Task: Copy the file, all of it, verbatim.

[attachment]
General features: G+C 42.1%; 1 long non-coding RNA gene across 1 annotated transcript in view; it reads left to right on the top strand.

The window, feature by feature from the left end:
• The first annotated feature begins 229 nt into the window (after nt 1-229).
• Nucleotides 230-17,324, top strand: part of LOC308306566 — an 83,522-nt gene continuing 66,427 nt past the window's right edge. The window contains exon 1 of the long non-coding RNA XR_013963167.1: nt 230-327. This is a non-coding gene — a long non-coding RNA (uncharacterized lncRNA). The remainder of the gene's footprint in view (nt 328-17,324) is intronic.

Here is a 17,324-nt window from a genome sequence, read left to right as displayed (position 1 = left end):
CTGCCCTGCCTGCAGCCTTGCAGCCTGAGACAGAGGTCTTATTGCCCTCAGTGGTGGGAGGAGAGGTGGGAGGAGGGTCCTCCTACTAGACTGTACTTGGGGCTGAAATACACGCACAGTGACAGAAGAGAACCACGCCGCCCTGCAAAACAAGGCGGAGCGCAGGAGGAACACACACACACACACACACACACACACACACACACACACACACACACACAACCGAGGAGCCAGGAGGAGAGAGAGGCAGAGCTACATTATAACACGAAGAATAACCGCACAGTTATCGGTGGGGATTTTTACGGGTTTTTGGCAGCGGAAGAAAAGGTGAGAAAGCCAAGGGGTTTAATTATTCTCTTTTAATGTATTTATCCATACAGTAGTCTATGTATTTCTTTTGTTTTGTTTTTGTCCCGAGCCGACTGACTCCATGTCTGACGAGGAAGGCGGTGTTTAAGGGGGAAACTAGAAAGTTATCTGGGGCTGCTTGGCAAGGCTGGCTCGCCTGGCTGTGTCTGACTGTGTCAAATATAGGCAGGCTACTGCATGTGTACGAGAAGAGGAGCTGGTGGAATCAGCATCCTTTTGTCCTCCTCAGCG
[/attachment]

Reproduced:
General features: G+C 42.1%; 1 long non-coding RNA gene across 1 annotated transcript in view; it reads left to right on the top strand.

The window, feature by feature from the left end:
• The first annotated feature begins 229 nt into the window (after nt 1-229).
• Nucleotides 230-17,324, top strand: part of LOC308306566 — an 83,522-nt gene continuing 66,427 nt past the window's right edge. The window contains exon 1 of the long non-coding RNA XR_013963167.1: nt 230-327. This is a non-coding gene — a long non-coding RNA (uncharacterized lncRNA). The remainder of the gene's footprint in view (nt 328-17,324) is intronic.

Here is a 17,324-nt window from a genome sequence, read left to right as displayed (position 1 = left end):
CTGCCCTGCCTGCAGCCTTGCAGCCTGAGACAGAGGTCTTATTGCCCTCAGTGGTGGGAGGAGAGGTGGGAGGAGGGTCCTCCTACTAGACTGTACTTGGGGCTGAAATACACGCACAGTGACAGAAGAGAACCACGCCGCCCTGCAAAACAAGGCGGAGCGCAGGAGGAACACACACACACACACACACACACACACACACACACACACACACACACACAACCGAGGAGCCAGGAGGAGAGAGAGGCAGAGCTACATTATAACACGAAGAATAACCGCACAGTTATCGGTGGGGATTTTTACGGGTTTTTGGCAGCGGAAGAAAAGGTGAGAAAGCCAAGGGGTTTAATTATTCTCTTTTAATGTATTTATCCATACAGTAGTCTATGTATTTCTTTTGTTTTGTTTTTGTCCCGAGCCGACTGACTCCATGTCTGACGAGGAAGGCGGTGTTTAAGGGGGAAACTAGAAAGTTATCTGGGGCTGCTTGGCAAGGCTGGCTCGCCTGGCTGTGTCTGACTGTGTCAAATATAGGCAGGCTACTGCATGTGTACGAGAAGAGGAGCTGGTGGAATCAGCATCCTTTTGTCCTCCTCAGCG